My dad was a police chaplain. It was a volunteer job, something he took on in addition to his regular duties as senior pastor of a Lutheran congregation in Farmington, Minnesota, a small town south of St. Paul that evolved into a suburb in the 80s and 90s. The police department supplied him with a pager, and his assignment was to be available to assist law enforcement officers sent to deliver terrible news to grief-stricken families.
I don’t know what I would say if I were sent, as my dad was, to tell the parents of a teenager that their child has just committed suicide. The key to being effective, however, probably lies more in the ability to listen than in than trying to provide theological explanations, which can all too easily turn into trying to justify the unjustifiable. As Henri Nouwen wrote in Out of Solitude, there is no substitute for being fully present to each other, prepared to share another’s deep pain and touch their emotional wounds in a gentle way, until the moment of despair passes.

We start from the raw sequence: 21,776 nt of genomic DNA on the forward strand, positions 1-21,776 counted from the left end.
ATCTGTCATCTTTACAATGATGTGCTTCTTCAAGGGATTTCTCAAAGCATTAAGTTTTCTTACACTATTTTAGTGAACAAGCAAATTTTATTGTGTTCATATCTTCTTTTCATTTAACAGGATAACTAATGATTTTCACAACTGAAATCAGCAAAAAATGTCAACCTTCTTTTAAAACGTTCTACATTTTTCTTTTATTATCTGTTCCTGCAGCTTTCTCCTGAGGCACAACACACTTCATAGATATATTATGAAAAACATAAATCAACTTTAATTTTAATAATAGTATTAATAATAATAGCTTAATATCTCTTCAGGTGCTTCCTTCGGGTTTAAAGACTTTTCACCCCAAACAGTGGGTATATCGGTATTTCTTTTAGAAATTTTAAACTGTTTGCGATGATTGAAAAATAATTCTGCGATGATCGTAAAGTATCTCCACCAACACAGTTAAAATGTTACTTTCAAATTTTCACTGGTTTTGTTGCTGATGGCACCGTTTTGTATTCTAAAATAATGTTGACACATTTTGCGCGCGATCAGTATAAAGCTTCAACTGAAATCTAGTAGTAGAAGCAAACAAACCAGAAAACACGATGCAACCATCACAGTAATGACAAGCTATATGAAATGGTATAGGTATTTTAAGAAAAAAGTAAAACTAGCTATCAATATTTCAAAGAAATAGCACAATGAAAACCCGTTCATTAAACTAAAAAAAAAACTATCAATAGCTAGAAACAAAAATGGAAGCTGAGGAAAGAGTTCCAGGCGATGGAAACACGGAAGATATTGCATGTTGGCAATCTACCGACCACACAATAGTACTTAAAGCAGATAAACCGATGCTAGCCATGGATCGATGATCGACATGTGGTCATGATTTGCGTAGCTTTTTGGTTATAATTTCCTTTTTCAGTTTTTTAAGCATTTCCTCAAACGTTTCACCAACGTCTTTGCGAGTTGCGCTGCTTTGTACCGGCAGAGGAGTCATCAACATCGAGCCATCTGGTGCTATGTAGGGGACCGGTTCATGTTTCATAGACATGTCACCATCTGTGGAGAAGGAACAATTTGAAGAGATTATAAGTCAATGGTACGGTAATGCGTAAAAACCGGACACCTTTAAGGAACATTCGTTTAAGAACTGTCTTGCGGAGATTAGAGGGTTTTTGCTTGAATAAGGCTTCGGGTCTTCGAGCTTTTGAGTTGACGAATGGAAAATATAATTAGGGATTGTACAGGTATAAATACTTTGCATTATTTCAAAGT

There have been many such moments across the country recently, with seemingly one shooting spree after another. It's been a nightmarish travelogue: From Oakland to Alabama to Pittsburgh and so many other places, including a nursing home in North Carolina and an immigrant service center in Binghampton, New York. The victims have included family members, police officers, and complete strangers. Even as the dead are buried and the physical wounds of the survivors fade from the headlines, the spiritual fallout for those personally touched by these tragedies has barely begun. Will someone be there to bind up the emotional wounds?
It’s been about a year and half now since my dad passed away, so I was not able to conduct an oral history interview with him to gather more detail about the situations in which the police called upon him for help. Yet I recall very well the kinship he felt with law enforcement offers. Like ministers, they are on the front lines, in a very direct way, in helping people, and civil society itself, deal with the clash of good and evil. For years, the Minneapolis Police Department used “to protect and serve” as a motto on its squad cars; in a more spiritual setting, that is what pastors do, too. Sometimes they serve simply by being present and touching the wounds.